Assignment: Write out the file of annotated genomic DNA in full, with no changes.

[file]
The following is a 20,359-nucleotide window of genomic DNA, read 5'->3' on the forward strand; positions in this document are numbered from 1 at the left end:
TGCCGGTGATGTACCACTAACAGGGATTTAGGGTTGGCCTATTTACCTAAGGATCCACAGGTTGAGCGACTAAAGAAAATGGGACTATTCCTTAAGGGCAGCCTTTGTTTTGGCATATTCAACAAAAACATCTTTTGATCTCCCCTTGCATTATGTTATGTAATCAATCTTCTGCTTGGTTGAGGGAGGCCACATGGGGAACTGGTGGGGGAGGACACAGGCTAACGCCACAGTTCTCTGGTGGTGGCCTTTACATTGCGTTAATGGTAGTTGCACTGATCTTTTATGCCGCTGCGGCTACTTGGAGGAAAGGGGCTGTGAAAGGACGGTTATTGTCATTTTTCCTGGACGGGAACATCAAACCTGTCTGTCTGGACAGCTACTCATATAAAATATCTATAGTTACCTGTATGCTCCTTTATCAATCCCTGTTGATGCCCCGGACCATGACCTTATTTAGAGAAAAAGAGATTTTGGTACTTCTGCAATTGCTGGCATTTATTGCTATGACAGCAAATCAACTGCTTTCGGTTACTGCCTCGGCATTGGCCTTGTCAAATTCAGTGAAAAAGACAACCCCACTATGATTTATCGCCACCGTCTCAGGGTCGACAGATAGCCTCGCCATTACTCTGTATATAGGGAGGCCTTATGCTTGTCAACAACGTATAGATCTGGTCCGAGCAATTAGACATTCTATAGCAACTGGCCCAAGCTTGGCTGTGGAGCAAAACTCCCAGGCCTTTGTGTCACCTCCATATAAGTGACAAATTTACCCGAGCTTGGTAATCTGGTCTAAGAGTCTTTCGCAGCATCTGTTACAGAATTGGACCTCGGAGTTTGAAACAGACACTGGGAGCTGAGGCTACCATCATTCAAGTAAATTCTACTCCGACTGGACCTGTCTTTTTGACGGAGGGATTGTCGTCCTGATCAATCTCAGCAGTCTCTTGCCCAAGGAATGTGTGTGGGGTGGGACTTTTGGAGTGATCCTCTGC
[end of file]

The following is a 20,359-nucleotide window of genomic DNA, read 5'->3' on the forward strand; positions in this document are numbered from 1 at the left end:
TGCCGGTGATGTACCACTAACAGGGATTTAGGGTTGGCCTATTTACCTAAGGATCCACAGGTTGAGCGACTAAAGAAAATGGGACTATTCCTTAAGGGCAGCCTTTGTTTTGGCATATTCAACAAAAACATCTTTTGATCTCCCCTTGCATTATGTTATGTAATCAATCTTCTGCTTGGTTGAGGGAGGCCACATGGGGAACTGGTGGGGGAGGACACAGGCTAACGCCACAGTTCTCTGGTGGTGGCCTTTACATTGCGTTAATGGTAGTTGCACTGATCTTTTATGCCGCTGCGGCTACTTGGAGGAAAGGGGCTGTGAAAGGACGGTTATTGTCATTTTTCCTGGACGGGAACATCAAACCTGTCTGTCTGGACAGCTACTCATATAAAATATCTATAGTTACCTGTATGCTCCTTTATCAATCCCTGTTGATGCCCCGGACCATGACCTTATTTAGAGAAAAAGAGATTTTGGTACTTCTGCAATTGCTGGCATTTATTGCTATGACAGCAAATCAACTGCTTTCGGTTACTGCCTCGGCATTGGCCTTGTCAAATTCAGTGAAAAAGACAACCCCACTATGATTTATCGCCACCGTCTCAGGGTCGACAGATAGCCTCGCCATTACTCTGTATATAGGGAGGCCTTATGCTTGTCAACAACGTATAGATCTGGTCCGAGCAATTAGACATTCTATAGCAACTGGCCCAAGCTTGGCTGTGGAGCAAAACTCCCAGGCCTTTGTGTCACCTCCATATAAGTGACAAATTTACCCGAGCTTGGTAATCTGGTCTAAGAGTCTTTCGCAGCATCTGTTACAGAATTGGACCTCGGAGTTTGAAACAGACACTGGGAGCTGAGGCTACCATCATTCAAGTAAATTCTACTCCGACTGGACCTGTCTTTTTGACGGAGGGATTGTCGTCCTGATCAATCTCAGCAGTCTCTTGCCCAAGGAATGTGTGTGGGGTGGGACTTTTGGAGTGATCCTCTGC